If there really are only two links (ie you do not create new bookmarks often), then the closest you can come to doing a URL-specific handler would be to create your own file-type (eg .URLc) by copying the default URL file-type and changing the program (browser) that is used to open it.

Better Solution 1:

If your issue is that certain sites require IE (eg Windows Update), then a much easier option would be to install an extension like IE Tab. The better ones even let you configure it to automatically use an IE-based tab for specified URLs.

Better Solution 2:

Another option as suggested by Psycogeek is to create a normal desktop shortcut to pass the URL to IE instead of using an actual Internet shortcut (aka bookmark):

  1. Right click a blank area on the desktop (or folder) and select New->New Shortcut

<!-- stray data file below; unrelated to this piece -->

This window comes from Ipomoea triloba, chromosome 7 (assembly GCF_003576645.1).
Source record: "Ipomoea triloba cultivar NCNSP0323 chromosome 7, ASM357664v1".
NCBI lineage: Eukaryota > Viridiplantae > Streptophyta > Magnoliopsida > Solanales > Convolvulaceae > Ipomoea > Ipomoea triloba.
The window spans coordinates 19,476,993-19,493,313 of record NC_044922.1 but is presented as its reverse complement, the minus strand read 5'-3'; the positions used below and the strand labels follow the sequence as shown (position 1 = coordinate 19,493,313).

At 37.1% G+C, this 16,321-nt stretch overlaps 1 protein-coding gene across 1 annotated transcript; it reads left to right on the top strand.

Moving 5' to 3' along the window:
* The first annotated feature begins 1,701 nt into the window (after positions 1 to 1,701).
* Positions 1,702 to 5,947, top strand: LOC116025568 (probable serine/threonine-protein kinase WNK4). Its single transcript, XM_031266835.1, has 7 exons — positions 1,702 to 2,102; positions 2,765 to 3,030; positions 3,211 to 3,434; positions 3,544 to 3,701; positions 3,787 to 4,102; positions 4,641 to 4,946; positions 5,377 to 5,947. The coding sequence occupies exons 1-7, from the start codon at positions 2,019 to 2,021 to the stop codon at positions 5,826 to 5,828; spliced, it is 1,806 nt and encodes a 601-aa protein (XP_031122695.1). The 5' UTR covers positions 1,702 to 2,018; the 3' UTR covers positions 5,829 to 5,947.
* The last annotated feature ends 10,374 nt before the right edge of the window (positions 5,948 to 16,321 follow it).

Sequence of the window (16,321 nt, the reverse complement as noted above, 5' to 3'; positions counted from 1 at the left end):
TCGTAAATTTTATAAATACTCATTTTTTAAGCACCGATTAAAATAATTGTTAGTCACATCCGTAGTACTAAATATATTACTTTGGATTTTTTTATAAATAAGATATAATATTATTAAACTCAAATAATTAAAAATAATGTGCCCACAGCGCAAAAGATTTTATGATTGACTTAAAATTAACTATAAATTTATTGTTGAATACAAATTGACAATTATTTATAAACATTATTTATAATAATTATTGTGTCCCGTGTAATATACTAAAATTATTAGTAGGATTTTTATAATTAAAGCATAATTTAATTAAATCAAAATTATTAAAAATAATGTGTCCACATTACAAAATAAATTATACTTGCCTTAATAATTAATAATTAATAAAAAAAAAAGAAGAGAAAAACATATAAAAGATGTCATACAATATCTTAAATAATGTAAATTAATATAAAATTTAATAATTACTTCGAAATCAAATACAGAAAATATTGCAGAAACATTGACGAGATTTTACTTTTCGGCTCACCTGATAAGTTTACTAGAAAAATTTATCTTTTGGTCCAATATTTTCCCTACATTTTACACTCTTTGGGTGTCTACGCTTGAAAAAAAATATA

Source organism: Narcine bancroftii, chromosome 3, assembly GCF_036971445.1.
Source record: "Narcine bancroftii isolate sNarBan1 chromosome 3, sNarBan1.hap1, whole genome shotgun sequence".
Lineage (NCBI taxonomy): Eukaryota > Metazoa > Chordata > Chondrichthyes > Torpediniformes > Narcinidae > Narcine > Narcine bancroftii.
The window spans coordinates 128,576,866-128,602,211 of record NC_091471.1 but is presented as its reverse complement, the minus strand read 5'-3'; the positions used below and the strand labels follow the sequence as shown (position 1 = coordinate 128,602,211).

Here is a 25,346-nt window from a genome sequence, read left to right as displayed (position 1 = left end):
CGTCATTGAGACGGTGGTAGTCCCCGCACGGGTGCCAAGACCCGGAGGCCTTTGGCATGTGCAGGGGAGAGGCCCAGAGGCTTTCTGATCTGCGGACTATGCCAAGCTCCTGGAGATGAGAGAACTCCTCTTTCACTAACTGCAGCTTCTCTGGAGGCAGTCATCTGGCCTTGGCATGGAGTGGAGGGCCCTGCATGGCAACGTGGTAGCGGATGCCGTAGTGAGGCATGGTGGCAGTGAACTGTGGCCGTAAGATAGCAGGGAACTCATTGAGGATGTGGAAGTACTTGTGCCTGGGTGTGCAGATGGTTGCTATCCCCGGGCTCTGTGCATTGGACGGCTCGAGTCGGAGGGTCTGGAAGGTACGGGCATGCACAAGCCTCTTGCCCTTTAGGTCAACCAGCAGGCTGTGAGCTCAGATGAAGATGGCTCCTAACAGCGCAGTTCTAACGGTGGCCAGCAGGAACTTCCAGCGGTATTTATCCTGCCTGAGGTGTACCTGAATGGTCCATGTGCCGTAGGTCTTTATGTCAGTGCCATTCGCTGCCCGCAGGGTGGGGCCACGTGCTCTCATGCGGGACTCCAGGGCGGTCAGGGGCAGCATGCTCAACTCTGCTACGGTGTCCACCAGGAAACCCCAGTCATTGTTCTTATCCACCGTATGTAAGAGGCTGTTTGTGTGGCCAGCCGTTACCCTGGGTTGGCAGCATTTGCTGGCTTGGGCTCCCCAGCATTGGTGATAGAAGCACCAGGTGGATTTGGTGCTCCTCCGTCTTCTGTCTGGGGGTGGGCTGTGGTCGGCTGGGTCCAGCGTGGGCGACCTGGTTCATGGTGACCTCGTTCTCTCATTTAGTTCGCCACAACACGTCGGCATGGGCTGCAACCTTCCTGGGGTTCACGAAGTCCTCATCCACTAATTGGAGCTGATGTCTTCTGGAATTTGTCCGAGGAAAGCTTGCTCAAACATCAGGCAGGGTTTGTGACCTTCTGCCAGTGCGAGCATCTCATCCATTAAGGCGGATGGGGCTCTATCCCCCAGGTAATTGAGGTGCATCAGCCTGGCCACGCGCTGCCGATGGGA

2. For the location, you would simply enter a URL to create a bookmark (a plain-text .URL file, but that is not what you want, instead prefix the URL with iexplore. For example: iexplore http://www.org/

Now instead of a bookmark file, it creates a Windows shortcut (a binary .LNK file). When you want to run that specific site, it will run the specified program with the specified arguments (in this case IE with the target URL). It can be launched in the same way as a bookmark.